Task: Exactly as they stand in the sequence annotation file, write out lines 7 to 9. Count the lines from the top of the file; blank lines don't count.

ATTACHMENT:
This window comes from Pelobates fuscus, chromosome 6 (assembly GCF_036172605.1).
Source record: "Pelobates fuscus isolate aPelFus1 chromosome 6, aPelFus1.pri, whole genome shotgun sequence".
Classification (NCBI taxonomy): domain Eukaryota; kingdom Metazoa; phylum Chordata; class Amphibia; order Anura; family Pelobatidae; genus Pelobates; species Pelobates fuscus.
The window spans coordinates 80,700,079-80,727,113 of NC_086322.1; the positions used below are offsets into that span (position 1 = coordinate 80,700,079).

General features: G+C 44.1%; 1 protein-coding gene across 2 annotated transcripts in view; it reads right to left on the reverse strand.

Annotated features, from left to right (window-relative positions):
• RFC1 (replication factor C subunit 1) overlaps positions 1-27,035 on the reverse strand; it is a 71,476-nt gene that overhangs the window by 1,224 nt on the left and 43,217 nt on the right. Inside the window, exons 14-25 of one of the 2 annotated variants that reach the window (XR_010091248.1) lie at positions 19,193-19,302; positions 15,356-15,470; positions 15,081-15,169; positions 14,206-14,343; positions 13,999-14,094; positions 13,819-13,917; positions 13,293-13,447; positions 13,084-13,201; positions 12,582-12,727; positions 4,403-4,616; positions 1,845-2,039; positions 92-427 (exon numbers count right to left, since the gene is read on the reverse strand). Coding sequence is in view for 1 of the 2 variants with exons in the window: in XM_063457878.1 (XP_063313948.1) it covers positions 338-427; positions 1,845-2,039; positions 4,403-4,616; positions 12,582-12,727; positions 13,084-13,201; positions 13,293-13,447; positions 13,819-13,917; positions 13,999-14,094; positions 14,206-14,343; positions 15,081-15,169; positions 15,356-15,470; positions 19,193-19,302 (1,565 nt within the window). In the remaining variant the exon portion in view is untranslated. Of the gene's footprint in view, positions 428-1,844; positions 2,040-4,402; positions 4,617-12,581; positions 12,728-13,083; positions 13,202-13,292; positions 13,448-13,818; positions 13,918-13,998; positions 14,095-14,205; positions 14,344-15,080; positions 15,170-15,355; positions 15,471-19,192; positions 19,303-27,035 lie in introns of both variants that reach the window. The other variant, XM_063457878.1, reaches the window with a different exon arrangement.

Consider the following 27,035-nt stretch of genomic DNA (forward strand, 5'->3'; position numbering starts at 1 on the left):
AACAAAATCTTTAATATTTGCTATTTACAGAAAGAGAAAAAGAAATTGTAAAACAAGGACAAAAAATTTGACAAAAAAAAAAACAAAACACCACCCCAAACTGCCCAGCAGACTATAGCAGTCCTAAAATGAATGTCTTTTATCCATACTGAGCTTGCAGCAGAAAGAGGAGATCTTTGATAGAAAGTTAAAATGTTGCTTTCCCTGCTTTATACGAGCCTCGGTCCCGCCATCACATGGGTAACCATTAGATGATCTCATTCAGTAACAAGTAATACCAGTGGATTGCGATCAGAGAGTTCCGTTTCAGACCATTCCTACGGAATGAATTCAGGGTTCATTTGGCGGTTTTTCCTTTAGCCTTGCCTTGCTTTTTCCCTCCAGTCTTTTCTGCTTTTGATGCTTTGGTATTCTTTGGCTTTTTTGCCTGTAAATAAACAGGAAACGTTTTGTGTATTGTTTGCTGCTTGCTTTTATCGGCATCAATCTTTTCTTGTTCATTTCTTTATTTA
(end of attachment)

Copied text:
• RFC1 (replication factor C subunit 1) overlaps positions 1-27,035 on the reverse strand; it is a 71,476-nt gene that overhangs the window by 1,224 nt on the left and 43,217 nt on the right. Inside the window, exons 14-25 of one of the 2 annotated variants that reach the window (XR_010091248.1) lie at positions 19,193-19,302; positions 15,356-15,470; positions 15,081-15,169; positions 14,206-14,343; positions 13,999-14,094; positions 13,819-13,917; positions 13,293-13,447; positions 13,084-13,201; positions 12,582-12,727; positions 4,403-4,616; positions 1,845-2,039; positions 92-427 (exon numbers count right to left, since the gene is read on the reverse strand). Coding sequence is in view for 1 of the 2 variants with exons in the window: in XM_063457878.1 (XP_063313948.1) it covers positions 338-427; positions 1,845-2,039; positions 4,403-4,616; positions 12,582-12,727; positions 13,084-13,201; positions 13,293-13,447; positions 13,819-13,917; positions 13,999-14,094; positions 14,206-14,343; positions 15,081-15,169; positions 15,356-15,470; positions 19,193-19,302 (1,565 nt within the window). In the remaining variant the exon portion in view is untranslated. Of the gene's footprint in view, positions 428-1,844; positions 2,040-4,402; positions 4,617-12,581; positions 12,728-13,083; positions 13,202-13,292; positions 13,448-13,818; positions 13,918-13,998; positions 14,095-14,205; positions 14,344-15,080; positions 15,170-15,355; positions 15,471-19,192; positions 19,303-27,035 lie in introns of both variants that reach the window. The other variant, XM_063457878.1, reaches the window with a different exon arrangement.

Consider the following 27,035-nt stretch of genomic DNA (forward strand, 5'->3'; position numbering starts at 1 on the left):
AACAAAATCTTTAATATTTGCTATTTACAGAAAGAGAAAAAGAAATTGTAAAACAAGGACAAAAAATTTGACAAAAAAAAAAACAAAACACCACCCCAAACTGCCCAGCAGACTATAGCAGTCCTAAAATGAATGTCTTTTATCCATACTGAGCTTGCAGCAGAAAGAGGAGATCTTTGATAGAAAGTTAAAATGTTGCTTTCCCTGCTTTATACGAGCCTCGGTCCCGCCATCACATGGGTAACCATTAGATGATCTCATTCAGTAACAAGTAATACCAGTGGATTGCGATCAGAGAGTTCCGTTTCAGACCATTCCTACGGAATGAATTCAGGGTTCATTTGGCGGTTTTTCCTTTAGCCTTGCCTTGCTTTTTCCCTCCAGTCTTTTCTGCTTTTGATGCTTTGGTATTCTTTGGCTTTTTTGCCTGTAAATAAACAGGAAACGTTTTGTGTATTGTTTGCTGCTTGCTTTTATCGGCATCAATCTTTTCTTGTTCATTTCTTTATTTA